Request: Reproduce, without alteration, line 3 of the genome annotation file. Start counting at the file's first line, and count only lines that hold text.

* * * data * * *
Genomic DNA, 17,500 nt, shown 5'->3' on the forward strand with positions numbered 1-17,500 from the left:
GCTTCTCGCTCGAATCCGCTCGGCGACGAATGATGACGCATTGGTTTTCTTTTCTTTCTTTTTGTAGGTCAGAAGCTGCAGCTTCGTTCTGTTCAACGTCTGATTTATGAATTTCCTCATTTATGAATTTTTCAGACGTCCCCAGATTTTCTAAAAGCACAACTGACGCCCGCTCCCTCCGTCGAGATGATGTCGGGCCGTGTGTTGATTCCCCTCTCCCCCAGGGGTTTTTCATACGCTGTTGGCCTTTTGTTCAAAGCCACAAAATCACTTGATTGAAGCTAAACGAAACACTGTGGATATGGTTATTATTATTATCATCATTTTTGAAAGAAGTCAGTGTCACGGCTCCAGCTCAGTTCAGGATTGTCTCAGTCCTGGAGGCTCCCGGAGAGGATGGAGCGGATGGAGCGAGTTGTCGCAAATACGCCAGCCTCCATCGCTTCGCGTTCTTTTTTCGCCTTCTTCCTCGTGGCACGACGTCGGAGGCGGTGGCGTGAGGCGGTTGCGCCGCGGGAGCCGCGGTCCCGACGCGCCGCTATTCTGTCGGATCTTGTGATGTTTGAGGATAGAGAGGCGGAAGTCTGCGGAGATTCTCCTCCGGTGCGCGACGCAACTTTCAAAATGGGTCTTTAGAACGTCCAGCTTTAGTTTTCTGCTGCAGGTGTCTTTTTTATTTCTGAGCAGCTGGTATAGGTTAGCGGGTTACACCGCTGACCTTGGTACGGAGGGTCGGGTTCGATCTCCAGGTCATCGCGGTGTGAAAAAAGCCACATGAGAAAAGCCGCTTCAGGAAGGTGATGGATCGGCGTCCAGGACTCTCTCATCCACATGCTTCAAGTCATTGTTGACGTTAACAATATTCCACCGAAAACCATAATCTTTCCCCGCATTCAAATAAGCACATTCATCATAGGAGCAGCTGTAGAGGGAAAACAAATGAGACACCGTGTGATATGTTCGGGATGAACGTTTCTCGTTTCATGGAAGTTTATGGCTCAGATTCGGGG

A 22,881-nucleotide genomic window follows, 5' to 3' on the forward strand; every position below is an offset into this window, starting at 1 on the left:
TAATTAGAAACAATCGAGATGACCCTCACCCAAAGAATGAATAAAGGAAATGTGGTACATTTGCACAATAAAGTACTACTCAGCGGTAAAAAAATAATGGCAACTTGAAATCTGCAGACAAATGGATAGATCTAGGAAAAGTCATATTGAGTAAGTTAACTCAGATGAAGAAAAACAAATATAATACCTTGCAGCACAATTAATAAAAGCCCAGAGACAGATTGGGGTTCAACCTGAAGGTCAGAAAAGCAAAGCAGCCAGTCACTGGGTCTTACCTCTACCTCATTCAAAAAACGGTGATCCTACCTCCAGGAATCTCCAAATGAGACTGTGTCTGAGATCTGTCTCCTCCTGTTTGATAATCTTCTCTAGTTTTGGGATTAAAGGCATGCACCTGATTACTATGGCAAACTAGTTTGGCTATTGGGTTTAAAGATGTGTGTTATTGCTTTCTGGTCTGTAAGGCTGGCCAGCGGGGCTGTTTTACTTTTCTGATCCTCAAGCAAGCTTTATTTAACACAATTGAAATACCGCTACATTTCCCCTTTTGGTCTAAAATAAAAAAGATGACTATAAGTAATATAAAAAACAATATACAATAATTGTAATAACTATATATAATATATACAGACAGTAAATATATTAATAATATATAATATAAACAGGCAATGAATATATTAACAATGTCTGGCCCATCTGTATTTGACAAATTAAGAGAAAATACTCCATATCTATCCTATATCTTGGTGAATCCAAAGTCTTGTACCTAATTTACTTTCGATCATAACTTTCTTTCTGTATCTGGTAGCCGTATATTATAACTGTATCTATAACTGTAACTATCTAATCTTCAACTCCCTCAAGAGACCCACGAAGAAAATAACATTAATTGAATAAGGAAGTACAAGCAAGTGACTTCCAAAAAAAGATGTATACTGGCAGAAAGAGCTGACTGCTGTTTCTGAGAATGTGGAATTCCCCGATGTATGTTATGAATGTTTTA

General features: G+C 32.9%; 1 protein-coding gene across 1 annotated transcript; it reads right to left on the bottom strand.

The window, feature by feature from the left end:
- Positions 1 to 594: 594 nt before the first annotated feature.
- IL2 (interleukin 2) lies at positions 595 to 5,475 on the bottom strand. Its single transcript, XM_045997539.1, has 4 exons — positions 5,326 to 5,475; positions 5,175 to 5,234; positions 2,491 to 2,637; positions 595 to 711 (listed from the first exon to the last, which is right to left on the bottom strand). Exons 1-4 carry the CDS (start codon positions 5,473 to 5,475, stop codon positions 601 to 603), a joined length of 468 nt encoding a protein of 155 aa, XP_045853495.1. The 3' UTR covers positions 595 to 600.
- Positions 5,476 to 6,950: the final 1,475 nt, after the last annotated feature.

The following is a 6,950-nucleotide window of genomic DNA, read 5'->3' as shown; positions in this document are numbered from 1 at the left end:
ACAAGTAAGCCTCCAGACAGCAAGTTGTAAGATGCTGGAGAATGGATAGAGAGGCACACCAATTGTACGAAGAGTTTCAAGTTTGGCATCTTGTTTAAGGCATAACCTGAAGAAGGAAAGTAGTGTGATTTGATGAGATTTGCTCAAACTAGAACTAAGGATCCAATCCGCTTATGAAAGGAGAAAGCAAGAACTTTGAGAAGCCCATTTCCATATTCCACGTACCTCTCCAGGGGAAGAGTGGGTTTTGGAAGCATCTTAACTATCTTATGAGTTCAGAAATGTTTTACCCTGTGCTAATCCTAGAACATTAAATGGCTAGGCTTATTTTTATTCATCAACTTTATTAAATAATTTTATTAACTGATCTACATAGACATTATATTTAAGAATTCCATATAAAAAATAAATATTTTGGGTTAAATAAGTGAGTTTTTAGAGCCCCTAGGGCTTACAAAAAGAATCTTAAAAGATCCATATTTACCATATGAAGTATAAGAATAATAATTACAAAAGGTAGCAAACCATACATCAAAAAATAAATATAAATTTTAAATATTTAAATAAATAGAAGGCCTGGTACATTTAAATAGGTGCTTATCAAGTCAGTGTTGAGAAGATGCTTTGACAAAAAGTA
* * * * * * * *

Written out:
A 22,881-nucleotide genomic window follows, 5' to 3' on the forward strand; every position below is an offset into this window, starting at 1 on the left: